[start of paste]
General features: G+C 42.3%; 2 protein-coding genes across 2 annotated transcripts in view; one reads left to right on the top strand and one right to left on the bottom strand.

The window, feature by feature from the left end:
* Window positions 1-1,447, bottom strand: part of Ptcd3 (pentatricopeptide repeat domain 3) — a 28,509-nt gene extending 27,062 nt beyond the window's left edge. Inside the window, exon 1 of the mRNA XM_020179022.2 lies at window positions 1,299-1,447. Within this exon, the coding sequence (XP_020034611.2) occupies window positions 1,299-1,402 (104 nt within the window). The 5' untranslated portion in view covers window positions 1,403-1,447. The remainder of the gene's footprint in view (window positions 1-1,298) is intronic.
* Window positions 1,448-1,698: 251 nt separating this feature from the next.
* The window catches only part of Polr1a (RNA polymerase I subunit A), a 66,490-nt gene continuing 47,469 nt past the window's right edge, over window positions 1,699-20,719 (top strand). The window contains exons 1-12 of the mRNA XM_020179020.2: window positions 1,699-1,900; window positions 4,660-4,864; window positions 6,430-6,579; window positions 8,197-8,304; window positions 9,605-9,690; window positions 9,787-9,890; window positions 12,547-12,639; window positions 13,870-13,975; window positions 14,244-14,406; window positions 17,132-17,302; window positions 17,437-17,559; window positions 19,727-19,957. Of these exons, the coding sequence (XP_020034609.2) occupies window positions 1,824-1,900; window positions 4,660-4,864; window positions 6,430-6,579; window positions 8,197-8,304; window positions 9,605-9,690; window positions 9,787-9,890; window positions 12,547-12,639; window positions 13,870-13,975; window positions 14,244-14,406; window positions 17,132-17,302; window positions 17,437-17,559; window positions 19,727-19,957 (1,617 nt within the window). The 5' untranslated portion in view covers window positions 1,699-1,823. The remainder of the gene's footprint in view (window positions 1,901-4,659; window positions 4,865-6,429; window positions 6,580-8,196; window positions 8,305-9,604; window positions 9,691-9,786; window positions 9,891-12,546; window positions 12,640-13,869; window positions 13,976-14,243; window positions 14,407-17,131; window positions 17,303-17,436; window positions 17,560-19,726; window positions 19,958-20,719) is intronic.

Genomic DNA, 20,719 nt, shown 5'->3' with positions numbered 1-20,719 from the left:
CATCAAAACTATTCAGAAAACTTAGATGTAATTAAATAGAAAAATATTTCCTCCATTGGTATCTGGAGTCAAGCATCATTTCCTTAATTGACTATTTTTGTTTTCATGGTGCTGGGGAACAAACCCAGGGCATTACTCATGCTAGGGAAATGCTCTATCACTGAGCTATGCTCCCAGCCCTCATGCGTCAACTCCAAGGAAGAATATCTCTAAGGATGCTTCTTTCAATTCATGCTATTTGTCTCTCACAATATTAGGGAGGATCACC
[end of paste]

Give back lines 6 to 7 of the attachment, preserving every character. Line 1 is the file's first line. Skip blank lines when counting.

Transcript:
Genomic DNA, 20,719 nt, shown 5'->3' with positions numbered 1-20,719 from the left:
CATCAAAACTATTCAGAAAACTTAGATGTAATTAAATAGAAAAATATTTCCTCCATTGGTATCTGGAGTCAAGCATCATTTCCTTAATTGACTATTTTTGTTTTCATGGTGCTGGGGAACAAACCCAGGGCATTACTCATGCTAGGGAAATGCTCTATCACTGAGCTATGCTCCCAGCCCTCATGCGTCAACTCCAAGGAAGAATATCTCTAAGGATGCTTCTTTCAATTCATGCTATTTGTCTCTCACAATATTAGGGAGGATCACC